Here, for fiction lovers like me, a selection of novels beyond perennial Catholic favorites like Austen, Waugh, O’Connor, Percy, and Berry, that illuminate the human heart and offer life-giving insights into love and marriage.

A Place for Us, Fatima Farheen Mirza

This story of estranged siblings and parents re-entering each other’s lives for a wedding jumps seamlessly through time and memory, sharing such recognizable, true-to-life accounts of longtime marriage, growing up with siblings, experiencing your first love, and the pain of distance and division. I finished this book in tears, filled with the hope that no matter how imperfect our earthly relationships might be, our hope lies in our resurrection at the heavenly wedding banquet.

Sample passage: “I have looked up at this sky since I was a child and I have always been stirred, in the most secret depth of me that I alone cannot access, and if that is not my soul awakening to the majesty of my creator then what is it?”

Circe, Madeline Miller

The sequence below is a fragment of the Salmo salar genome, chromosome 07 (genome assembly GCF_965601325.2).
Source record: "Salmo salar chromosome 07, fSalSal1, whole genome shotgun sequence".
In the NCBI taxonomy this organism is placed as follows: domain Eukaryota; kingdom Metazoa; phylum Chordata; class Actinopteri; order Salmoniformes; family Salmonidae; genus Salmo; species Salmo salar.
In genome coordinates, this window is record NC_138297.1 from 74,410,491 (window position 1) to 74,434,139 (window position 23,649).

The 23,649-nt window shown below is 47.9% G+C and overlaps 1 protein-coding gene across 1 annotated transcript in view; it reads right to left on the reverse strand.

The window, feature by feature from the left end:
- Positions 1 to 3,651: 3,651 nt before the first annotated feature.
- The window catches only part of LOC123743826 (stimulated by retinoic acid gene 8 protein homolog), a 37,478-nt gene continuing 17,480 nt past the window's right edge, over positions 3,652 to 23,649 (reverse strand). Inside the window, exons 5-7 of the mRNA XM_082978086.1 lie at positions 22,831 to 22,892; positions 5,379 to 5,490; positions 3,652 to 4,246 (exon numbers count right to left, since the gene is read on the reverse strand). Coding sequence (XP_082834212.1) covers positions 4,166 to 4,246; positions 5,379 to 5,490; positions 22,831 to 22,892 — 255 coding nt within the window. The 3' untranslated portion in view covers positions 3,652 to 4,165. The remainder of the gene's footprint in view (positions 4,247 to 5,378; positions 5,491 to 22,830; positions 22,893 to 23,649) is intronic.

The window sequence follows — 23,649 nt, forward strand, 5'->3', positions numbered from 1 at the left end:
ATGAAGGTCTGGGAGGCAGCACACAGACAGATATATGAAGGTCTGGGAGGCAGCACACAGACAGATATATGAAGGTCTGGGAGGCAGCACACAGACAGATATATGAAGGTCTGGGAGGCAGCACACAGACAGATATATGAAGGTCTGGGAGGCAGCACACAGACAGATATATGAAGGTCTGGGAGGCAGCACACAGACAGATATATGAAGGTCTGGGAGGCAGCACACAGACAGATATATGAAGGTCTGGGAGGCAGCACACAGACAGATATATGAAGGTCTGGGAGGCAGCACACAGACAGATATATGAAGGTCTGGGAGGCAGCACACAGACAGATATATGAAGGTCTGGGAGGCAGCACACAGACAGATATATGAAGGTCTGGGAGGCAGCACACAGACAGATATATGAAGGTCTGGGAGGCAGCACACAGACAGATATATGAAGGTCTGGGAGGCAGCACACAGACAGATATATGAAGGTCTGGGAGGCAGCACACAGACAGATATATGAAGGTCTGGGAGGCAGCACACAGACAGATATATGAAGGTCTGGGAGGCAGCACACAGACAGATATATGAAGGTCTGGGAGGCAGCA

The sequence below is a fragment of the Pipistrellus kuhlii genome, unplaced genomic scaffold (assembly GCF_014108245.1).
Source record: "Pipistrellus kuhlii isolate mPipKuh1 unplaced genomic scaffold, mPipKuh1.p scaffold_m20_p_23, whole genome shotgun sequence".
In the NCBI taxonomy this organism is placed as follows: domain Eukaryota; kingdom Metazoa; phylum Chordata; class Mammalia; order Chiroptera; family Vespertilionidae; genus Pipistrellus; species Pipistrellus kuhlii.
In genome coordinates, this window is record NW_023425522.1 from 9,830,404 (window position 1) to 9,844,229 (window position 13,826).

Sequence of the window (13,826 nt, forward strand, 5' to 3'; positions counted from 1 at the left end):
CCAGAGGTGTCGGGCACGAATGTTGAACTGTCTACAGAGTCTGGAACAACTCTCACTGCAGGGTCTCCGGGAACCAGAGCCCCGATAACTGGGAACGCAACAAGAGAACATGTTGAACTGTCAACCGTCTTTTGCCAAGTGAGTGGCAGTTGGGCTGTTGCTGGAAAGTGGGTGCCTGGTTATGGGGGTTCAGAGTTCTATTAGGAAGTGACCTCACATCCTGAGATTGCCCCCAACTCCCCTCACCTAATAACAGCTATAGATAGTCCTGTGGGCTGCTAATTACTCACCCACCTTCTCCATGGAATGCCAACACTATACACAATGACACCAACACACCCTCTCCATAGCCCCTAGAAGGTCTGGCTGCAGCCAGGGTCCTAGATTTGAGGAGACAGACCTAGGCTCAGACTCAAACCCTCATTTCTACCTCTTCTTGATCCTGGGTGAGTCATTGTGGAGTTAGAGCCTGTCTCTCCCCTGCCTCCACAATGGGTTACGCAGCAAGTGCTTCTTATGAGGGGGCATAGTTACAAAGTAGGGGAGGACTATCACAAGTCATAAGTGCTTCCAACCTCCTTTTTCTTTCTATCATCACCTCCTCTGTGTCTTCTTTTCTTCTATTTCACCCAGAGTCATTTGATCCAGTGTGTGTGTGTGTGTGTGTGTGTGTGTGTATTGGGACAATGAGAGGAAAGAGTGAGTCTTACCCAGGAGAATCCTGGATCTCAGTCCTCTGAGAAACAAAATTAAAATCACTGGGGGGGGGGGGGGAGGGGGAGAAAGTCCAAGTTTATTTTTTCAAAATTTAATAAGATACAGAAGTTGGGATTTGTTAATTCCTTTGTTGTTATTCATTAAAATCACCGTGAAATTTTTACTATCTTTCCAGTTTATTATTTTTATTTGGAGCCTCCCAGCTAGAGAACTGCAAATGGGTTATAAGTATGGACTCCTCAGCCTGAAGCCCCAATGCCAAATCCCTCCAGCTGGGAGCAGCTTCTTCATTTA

The centuries-long lifetime of the witch from The Odyssey, who famously turned men into pigs, is reimagined in this beautiful novel. Reading about the Greek gods’ immortal nature—and Circe’s resulting years of solitude and loneliness—I was repeatedly struck by the fact that eternal life means nothing without the divine Beloved; the Bridegroom. It is the love of God that gives meaning to our creation and existence.

What’s more, I found myself deeply moved by the incarnational, embodied dimension of love, as this book explores through the nature of gods and men: Christ took on human flesh and a mortal life out of love. Our mortality is not the end of the story.

Sample passage: “I have aged... Sometimes I like it. Sometimes I am vain and dissatisfied. But I do not wish myself back. Of course my flesh reaches for the earth.” 

Saints for All Occasions, J. Courtney Sullivan